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Care Guide

About Care Guides[x] These care guides are written to help your clients understand common conditions, tests, and procedures, as well as to provide basic information about pet care. They are based on the most up-to-date, documented information, recommendations, and guidelines available in the United States at the time of writing. Pharmaceutical product licensing, availability, and usage recommendations are based on US product information. Use the Download Handout button to generate a PDF for printing or e-mailing to your clients.

Cat Litter

    • Most cats prefer unscented, scoopable (sandlike) litter.
    • Many owners prefer scoopable litters because they control odors and absorb liquid (clump) well.
    • Cats may stop using the litterbox if something about it becomes unappealing.

    What You Need to Know

    A variety of cat litters are available commercially, including litters made of clay, plastic, wheat, sawdust, newspaper pellets, and corn cobs. The choice depends on what matters most to you and your cat. You may have to try a few to see what you and your cat like. Most cats prefer unscented, scoopable litter because of its sandlike texture. Many owners prefer scoopable litters because they control odors and absorb liquid (clump) well, making it easy for owners to scoop out urine “balls.” This leaves the remaining litter dry and odor free.

    Unscented litters are preferred by cats because they want to be able to identify some of their own scent in their litter. Perfume, fragrance, or deodorizer is not necessary to prevent litterbox odor and can make a litter undesirable to a cat. If you scoop out the wastes at least twice a day, the litterbox should be odor free.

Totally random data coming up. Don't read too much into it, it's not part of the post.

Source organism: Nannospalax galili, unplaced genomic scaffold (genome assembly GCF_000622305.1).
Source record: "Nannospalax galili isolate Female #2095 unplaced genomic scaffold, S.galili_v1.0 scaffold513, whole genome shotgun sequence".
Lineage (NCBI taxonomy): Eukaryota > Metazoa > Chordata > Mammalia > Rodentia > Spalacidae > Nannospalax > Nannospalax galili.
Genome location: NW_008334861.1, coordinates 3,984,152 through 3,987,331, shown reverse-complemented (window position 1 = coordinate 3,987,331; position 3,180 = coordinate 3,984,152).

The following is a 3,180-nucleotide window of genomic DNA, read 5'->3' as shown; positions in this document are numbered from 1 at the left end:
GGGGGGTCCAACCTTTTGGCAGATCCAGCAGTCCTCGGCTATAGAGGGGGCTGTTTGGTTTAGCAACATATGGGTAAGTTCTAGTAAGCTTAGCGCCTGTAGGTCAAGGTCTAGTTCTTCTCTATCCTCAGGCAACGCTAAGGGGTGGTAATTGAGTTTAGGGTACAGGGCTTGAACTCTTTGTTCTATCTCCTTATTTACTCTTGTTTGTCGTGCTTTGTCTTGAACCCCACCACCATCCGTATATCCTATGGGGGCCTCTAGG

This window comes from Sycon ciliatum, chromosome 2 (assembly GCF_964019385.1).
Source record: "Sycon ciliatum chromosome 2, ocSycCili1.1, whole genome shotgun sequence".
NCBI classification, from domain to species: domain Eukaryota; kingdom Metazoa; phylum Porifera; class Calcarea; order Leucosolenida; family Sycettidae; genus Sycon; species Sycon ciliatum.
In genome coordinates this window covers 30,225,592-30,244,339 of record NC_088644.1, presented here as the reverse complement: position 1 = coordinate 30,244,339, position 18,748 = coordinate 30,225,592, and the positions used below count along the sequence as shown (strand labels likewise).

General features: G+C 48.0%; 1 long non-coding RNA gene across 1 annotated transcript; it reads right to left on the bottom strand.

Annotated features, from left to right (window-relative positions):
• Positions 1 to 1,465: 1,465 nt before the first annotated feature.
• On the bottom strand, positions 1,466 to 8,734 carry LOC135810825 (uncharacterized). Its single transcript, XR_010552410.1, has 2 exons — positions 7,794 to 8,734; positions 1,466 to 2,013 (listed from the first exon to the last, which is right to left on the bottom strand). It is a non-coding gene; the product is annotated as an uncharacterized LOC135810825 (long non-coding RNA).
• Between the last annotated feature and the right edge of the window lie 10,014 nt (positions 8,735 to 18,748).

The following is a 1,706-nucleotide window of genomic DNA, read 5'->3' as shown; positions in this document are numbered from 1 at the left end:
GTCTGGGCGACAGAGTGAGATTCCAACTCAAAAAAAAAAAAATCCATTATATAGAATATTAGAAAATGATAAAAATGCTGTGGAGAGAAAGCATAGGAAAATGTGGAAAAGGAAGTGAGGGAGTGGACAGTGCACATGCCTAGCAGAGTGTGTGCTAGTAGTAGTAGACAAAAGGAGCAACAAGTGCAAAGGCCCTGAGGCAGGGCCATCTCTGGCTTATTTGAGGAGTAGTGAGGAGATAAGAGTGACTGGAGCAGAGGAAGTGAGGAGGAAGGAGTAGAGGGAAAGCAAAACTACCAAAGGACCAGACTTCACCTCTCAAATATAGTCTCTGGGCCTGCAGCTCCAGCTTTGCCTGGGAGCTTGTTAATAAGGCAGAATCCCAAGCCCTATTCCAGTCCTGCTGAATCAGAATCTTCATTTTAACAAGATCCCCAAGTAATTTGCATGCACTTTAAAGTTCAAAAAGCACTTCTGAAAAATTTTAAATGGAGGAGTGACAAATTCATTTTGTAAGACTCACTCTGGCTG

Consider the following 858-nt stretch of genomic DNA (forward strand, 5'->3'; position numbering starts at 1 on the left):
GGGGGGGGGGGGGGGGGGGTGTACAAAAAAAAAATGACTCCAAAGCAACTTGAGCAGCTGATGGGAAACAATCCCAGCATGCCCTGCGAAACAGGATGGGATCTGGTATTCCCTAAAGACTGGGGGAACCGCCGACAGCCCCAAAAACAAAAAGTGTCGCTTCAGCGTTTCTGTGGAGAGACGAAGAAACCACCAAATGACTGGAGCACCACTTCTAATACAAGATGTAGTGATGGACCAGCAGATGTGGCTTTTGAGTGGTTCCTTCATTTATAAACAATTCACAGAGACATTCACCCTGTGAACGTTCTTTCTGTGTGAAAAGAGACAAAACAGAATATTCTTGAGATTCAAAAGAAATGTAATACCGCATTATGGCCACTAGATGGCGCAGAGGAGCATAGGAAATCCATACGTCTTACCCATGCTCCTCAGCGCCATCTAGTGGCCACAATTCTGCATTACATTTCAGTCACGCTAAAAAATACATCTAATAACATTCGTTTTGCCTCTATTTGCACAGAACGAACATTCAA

If you require a completely dust-free litter, you might prefer newspaper pellets, which have an ingredient that helps control odor. Regular shredded newspaper isn’t recommended because it’s messy and doesn’t control odor.

    A Cat’s Basic Requirements for Litter

    • The litter should be acceptable for standing on.
    • It should allow easy digging.
    • It should be odorless.

    Reasons a Cat Won’t Use the Litterbox

    Cats are usually easy to litter train because they are naturally clean and prefer to bury their waste. However, cats may stop using the litterbox if something about it becomes unappealing.

    If your cat won’t use the litterbox, try addressing the following bulleted list, but do not punish your cat. He or she may have a medical or behavior problem that your veterinarian can address.

    • The type of litter was changed. Most cats prefer an unscented, scoopable (sandlike) litter. If you have a new kitten or cat, provide the litter that he or she has been using. If you would like to start using a different litter, gradually start mixing it into the original litter so that your cat won’t reject it.
    • The litterbox location was changed. Most cats prefer a quiet place with several escape routes.
    • The litterbox is dirty. Scoop it out at least twice daily, add new litter as needed, and wash the box with baking soda or an unscented soap and fill it with clean litter at least once every 2 weeks.
    • The litterbox is too small.
    • The type of litterbox was changed.
    • The litterbox has a liner or hood, which some cats dislike.
    • The litterbox isn’t easily accessible.
    • There aren’t enough litterboxes. Provide one litterbox per cat, plus one extra box.
    • There’s too much litter in the litterbox. Most cats prefer the litter to be one to two inches deep.
    • Your cat’s food dishes are too close to the litterbox.

    If you continue to have litterbox issues with your cat, let your veterinarian know.